How Will We Deal With a Mountain of Old EV Batteries?
Speaker 1: A lot of people are really excited about electric cars these days. Cuz they get to flip off the gas station as they drive by and show their neighbors. They don't even have a tailpipe let alone tailpipe emissions, but to be really smug about the future of electric cars, we have to address the future and the full life of their batteries. Here's why
Speaker 1: Now whether you like [00:00:30] them or not. Electric cars are about to hit a tipping point. Thanks to a combination of government mandates, car maker, pledges doom, scrolling about environmental conditions and soaring gas prices. Paul Anderson, professor of strategic elements and materials sustainability at the university of Birmingham told the BBC the rate at which we're growing the EV industry is absolutely scary in terms of how we're going to have a mountain [00:01:00] of old end of life, EV batteries, maybe 10 to 15 years away. And how we deal with that battery bomb is going to really affect the entire equation of EVs as a good guy. Now we live under this assumption kind of an old one that cars are these smog belching machines that are almost entirely responsible for destroying the environment. In fact, cars, [00:01:30] trains buses, planes, jet liners combined are responsible for a little over a quarter of all the greenhouse gas emissions in the us. According to the EPA, Which also points out that over 98% of most tailpipe emissions have been cleaned up since the 1960s. That is a massive improvement that sets the bar higher for the whole life cycle of the electric car, including its giant battery.
Speaker 1: And that's gonna turn on reuse, [00:02:00] repurposing recycling and reduction an electric car battery weighs 700 to a thousand pounds, very roughly give or take and like just about everything else. You have electric. It is a lithium ion battery. Now that name may say, oh, it's a big old box of lithium far from it. There's only about three to 7% by weight of lithium inside lithium ion battery. The rest is composed of kind of a toxic and globally contentious stew of graphite, manganese nickel [00:02:30] cobalt. And as you've probably noticed the prices for these metals and other materials is volatile to say the least and usually volatile this way over time, trying to manage for that means getting more life out of every battery made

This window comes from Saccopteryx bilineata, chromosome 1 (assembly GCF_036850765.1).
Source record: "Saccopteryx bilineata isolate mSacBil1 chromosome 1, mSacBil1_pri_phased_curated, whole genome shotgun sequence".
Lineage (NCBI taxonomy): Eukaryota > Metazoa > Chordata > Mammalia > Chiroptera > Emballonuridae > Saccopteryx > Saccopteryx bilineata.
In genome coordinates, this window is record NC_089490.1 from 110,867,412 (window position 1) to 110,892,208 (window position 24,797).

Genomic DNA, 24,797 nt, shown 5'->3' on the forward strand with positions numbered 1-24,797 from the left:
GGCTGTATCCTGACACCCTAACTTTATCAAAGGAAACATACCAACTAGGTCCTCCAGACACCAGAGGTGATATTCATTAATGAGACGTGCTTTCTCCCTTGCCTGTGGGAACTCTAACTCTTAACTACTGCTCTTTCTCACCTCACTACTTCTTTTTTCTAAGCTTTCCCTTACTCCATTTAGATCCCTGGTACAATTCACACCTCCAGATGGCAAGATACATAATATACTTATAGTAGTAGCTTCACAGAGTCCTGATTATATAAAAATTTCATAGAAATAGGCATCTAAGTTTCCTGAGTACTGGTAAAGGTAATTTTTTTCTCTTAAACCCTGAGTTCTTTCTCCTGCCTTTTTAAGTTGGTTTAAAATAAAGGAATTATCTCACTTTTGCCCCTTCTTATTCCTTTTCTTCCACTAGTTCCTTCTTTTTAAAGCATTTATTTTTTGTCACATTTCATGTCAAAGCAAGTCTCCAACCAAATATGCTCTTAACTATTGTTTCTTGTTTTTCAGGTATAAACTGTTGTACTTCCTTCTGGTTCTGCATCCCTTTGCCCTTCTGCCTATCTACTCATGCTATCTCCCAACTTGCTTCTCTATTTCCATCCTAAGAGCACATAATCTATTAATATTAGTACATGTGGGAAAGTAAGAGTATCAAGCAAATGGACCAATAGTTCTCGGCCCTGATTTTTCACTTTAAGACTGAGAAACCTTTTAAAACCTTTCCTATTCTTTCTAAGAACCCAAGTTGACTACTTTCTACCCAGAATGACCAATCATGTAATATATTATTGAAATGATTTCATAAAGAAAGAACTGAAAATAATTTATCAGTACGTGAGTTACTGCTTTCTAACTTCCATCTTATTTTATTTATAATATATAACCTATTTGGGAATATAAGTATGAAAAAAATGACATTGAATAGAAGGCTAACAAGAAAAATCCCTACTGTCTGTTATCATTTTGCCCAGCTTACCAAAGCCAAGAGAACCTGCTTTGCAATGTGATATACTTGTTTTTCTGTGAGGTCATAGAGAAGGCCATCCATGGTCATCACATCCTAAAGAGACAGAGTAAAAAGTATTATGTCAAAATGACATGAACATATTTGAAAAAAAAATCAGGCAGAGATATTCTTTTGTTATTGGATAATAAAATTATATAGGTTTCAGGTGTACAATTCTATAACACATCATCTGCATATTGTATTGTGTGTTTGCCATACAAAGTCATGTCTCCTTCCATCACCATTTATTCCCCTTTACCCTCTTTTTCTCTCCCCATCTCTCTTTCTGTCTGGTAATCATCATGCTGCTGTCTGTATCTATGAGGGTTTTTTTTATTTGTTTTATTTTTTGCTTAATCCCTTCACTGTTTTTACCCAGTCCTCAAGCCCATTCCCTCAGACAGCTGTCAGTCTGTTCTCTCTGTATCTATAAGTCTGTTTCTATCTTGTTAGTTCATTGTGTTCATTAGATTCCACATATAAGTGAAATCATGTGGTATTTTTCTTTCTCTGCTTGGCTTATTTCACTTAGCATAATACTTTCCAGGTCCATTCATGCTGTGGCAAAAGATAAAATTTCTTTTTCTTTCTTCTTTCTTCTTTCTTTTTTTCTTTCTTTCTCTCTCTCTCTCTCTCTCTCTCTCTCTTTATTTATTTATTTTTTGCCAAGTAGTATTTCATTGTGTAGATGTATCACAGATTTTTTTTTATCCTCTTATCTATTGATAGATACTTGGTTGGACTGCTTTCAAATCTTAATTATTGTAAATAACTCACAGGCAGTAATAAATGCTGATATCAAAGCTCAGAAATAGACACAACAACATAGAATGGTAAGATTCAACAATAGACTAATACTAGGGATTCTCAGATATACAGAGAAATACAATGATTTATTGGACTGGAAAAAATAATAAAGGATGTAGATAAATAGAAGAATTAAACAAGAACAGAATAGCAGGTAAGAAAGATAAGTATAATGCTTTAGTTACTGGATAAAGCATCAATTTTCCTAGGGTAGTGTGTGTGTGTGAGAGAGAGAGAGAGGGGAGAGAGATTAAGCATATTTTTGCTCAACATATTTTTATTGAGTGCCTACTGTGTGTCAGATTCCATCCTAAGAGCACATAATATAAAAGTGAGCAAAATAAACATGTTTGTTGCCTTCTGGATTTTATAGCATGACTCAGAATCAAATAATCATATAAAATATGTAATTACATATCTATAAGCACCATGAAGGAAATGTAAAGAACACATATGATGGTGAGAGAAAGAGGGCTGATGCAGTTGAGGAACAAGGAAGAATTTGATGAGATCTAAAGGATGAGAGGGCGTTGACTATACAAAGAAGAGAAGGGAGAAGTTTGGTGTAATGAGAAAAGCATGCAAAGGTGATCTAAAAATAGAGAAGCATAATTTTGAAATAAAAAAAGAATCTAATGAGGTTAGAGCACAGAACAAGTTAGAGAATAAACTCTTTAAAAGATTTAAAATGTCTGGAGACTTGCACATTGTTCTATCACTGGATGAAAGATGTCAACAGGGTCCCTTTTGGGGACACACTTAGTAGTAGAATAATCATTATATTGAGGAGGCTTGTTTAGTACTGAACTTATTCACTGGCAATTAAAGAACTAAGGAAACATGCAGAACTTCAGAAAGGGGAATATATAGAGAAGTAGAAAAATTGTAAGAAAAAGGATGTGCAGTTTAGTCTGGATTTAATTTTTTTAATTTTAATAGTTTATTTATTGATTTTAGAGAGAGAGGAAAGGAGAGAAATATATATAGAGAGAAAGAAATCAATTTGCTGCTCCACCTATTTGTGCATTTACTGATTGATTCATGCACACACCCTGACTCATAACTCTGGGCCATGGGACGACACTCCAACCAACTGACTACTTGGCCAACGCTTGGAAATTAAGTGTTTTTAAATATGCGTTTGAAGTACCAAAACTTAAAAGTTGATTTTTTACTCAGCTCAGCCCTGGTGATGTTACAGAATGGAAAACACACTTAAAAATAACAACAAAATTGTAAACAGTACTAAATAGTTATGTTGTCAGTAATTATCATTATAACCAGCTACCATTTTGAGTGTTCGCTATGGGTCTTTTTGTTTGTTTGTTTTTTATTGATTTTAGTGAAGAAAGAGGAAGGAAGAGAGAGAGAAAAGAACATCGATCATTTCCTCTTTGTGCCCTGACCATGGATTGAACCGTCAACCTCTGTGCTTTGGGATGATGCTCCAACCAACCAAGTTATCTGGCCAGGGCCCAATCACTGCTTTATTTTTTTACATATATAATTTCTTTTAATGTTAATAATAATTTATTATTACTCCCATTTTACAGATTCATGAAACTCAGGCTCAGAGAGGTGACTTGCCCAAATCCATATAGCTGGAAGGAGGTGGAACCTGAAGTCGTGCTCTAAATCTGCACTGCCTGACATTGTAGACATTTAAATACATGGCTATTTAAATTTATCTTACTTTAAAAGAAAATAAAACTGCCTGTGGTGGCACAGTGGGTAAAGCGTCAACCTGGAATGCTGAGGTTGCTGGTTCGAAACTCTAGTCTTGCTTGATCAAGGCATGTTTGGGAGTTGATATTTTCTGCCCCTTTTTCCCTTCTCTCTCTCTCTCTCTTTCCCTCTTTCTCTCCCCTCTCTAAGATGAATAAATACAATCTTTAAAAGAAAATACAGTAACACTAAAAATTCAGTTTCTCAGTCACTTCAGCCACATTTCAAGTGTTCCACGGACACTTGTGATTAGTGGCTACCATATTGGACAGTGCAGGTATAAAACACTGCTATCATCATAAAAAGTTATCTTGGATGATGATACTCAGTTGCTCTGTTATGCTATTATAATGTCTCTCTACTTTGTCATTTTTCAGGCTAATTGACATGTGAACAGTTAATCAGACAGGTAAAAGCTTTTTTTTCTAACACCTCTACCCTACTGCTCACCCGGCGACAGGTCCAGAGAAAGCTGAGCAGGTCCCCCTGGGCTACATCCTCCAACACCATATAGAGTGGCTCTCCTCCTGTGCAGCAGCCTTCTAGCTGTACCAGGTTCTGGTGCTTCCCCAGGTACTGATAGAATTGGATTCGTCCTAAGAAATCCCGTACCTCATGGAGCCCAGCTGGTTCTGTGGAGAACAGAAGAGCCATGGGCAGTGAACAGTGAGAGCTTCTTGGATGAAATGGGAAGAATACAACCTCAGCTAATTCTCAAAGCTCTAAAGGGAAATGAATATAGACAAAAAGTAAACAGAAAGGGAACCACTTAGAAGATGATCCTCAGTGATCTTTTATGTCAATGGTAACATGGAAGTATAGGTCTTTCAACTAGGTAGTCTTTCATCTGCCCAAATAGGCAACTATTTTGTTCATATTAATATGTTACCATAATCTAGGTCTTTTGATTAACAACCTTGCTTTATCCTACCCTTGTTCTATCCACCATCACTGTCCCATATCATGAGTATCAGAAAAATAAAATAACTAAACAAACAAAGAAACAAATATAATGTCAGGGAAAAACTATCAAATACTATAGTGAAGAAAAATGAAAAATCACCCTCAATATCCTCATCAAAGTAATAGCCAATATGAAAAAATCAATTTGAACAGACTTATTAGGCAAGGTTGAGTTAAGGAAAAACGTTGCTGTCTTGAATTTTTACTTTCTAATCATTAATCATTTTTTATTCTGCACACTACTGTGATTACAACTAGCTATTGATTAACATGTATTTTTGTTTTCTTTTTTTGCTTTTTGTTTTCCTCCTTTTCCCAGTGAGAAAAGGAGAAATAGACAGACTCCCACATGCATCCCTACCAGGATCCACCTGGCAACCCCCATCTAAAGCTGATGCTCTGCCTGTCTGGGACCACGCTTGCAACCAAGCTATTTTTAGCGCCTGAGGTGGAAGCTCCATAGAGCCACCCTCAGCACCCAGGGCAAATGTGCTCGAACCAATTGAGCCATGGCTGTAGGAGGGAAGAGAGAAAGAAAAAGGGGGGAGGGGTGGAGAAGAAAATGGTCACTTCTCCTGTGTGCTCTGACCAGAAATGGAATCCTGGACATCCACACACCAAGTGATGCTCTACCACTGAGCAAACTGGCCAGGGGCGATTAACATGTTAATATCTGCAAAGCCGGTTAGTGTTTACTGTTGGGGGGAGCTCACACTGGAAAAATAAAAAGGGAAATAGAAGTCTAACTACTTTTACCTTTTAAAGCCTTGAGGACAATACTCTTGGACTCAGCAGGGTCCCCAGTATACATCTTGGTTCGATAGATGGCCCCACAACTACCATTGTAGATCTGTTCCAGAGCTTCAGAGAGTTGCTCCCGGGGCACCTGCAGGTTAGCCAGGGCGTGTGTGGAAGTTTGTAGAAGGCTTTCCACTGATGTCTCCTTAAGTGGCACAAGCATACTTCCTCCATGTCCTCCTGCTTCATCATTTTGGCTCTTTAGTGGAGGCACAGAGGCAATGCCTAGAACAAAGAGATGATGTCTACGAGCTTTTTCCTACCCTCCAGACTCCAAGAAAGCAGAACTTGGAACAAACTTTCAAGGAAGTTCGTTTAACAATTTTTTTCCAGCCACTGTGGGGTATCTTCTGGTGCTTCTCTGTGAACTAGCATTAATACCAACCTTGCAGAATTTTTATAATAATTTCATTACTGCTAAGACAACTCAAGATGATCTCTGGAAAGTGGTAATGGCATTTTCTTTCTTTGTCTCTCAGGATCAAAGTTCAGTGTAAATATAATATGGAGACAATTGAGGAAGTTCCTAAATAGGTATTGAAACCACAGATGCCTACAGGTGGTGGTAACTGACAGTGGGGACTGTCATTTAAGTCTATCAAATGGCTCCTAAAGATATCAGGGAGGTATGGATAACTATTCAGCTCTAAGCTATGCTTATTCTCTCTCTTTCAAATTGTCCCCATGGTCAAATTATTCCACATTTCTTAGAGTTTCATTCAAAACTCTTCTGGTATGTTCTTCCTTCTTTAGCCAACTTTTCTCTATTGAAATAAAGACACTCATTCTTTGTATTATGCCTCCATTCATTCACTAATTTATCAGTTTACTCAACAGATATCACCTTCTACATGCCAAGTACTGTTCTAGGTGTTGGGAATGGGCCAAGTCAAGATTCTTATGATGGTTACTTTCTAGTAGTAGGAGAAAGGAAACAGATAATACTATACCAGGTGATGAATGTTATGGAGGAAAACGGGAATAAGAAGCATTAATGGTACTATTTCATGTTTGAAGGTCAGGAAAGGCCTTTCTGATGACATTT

Speaker 1: The first second act for any EV battery could be reuse. This is when you take a battery out of an electric car and put it to work in another electric car. It could be [00:03:00] a car that was damaged in a collision, but the battery's fine and still has almost all of its capacity. Great. Let's reuse it like many other collision parts. Keep them in the stream of being functional as opposed to making a new one with all of its cost and environmental problems. This reuse idea is a big part of California's in development, EV battery management roadmap, and the reuse idea can also be seen in visions like VIN fast or Neo electric car companies that want to sell you a car, but probably [00:03:30] rent you a battery that creates a fleet of batteries that are constantly being reused. And as they age out, they vanish from the stream of batteries, but it's not really your problem. It's handled by the system.
Speaker 1: Another example of reuse is what you might see at companies like EV west, where you can buy off the shelf, recovered Tesla batteries, power control modules, even motors, and use them to do an electric car conversion or some other kind of rebuild project that you're working [00:04:00] on. Or look at battery swapping platform, ample, which we took you on a visit to recently their entire business is built on reusing and swapping batteries on a common platform between all kinds of makes and models of cars. So reuse has all kinds of permutations, but it's kind of your first stop. When you say, what do we do with all these batteries? All of this will work better as we have more and more EVs and we create a more liquid market for all of this to happen.